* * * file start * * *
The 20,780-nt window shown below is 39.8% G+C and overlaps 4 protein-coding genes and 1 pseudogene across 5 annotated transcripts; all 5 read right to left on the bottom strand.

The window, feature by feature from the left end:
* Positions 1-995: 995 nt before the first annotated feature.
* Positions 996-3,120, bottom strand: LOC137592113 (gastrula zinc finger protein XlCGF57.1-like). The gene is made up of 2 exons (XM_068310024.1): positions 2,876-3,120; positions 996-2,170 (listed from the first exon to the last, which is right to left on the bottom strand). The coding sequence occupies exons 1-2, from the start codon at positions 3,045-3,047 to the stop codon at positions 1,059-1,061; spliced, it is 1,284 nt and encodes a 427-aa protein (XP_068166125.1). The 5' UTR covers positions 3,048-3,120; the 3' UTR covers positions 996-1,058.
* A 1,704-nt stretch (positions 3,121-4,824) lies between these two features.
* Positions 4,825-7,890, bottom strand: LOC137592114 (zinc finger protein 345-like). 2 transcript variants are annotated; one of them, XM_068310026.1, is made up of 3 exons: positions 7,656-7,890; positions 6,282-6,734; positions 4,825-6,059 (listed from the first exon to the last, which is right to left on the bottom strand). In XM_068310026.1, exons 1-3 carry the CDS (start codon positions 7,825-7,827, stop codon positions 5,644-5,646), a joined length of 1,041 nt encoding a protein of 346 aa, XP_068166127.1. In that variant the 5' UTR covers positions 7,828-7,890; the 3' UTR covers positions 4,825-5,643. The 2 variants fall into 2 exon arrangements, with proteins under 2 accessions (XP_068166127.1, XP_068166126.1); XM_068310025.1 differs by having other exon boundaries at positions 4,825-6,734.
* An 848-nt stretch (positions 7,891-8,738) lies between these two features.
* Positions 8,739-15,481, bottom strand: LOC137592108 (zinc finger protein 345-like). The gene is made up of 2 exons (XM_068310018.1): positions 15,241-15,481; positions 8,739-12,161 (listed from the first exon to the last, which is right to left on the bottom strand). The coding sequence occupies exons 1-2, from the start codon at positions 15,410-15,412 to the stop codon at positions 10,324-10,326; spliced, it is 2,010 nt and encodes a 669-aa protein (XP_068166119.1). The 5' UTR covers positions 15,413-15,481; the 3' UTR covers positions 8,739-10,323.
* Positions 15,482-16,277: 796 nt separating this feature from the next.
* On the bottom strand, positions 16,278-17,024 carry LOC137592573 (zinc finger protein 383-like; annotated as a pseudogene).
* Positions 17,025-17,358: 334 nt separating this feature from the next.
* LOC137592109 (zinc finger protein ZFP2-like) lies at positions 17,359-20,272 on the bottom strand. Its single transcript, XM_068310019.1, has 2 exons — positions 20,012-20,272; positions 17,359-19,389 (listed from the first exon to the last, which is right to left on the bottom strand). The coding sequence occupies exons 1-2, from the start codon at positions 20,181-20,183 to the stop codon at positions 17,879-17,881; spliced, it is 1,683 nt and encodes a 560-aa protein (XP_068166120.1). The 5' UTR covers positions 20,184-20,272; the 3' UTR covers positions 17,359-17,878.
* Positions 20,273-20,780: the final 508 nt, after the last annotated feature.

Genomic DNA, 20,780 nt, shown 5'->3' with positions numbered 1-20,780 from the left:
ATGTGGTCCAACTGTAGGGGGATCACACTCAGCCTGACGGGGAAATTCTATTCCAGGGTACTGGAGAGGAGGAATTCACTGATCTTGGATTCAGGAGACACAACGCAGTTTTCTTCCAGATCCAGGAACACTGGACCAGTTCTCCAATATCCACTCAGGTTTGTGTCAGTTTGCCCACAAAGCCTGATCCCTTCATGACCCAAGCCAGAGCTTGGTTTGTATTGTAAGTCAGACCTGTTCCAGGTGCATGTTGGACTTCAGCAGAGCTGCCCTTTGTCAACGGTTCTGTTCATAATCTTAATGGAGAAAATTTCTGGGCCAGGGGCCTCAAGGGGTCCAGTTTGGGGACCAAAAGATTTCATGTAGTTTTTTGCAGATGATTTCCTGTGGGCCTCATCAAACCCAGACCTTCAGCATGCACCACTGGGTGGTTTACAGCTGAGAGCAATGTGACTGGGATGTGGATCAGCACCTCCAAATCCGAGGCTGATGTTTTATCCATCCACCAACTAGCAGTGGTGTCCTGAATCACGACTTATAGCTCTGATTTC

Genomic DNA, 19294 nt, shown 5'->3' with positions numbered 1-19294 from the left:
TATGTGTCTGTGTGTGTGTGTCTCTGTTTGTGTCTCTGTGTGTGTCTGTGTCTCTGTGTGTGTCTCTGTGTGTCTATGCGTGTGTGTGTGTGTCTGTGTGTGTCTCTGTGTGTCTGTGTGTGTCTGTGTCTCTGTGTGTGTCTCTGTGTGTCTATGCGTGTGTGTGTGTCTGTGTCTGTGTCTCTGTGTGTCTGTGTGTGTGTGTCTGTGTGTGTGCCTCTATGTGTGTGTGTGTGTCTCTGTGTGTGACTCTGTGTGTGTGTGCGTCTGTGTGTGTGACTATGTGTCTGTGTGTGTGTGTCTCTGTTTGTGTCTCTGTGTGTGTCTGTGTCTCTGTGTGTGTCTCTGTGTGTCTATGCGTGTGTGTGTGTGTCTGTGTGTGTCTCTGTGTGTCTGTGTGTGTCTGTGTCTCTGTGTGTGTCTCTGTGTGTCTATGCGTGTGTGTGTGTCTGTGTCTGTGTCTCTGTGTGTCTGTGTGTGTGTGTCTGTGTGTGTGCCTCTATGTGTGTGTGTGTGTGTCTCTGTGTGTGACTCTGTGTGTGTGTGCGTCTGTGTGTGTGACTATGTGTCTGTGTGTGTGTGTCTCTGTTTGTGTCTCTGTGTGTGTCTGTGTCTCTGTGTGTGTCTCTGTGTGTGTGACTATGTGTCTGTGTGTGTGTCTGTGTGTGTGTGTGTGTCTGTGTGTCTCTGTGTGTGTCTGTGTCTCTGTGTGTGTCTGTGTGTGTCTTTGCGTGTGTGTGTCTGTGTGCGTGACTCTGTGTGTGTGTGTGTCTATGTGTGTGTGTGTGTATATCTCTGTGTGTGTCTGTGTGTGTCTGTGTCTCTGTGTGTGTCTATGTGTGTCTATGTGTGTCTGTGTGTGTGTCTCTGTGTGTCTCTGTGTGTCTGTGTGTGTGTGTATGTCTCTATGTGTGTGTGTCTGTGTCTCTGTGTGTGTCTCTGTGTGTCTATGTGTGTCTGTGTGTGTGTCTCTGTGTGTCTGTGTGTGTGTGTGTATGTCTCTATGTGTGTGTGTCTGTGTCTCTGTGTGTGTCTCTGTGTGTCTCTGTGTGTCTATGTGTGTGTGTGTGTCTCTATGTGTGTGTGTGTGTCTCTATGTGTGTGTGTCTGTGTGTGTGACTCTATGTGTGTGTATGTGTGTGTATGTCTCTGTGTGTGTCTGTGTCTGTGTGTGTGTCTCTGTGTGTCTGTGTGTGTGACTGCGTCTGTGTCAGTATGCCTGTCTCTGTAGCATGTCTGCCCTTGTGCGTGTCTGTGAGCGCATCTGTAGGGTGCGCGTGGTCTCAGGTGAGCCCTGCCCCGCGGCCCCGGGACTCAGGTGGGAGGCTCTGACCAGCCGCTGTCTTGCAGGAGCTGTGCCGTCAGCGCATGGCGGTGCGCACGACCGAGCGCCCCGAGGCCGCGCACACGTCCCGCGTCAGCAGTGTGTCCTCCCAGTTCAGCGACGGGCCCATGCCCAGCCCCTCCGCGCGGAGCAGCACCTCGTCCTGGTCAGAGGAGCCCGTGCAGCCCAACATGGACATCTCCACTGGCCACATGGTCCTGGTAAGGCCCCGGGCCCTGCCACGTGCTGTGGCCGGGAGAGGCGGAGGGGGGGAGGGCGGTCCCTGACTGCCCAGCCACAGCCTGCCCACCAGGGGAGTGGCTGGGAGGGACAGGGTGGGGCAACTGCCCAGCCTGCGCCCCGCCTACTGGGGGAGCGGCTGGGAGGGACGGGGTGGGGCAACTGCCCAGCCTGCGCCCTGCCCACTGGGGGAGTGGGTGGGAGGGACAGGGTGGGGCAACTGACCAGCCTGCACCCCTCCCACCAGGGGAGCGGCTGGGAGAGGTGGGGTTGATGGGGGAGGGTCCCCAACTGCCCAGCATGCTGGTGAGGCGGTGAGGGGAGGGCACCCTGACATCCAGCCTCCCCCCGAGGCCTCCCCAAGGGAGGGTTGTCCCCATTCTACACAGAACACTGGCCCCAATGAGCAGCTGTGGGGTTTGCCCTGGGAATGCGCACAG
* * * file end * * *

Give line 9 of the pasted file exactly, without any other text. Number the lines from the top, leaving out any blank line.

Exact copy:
* Positions 15,482-16,277: 796 nt separating this feature from the next.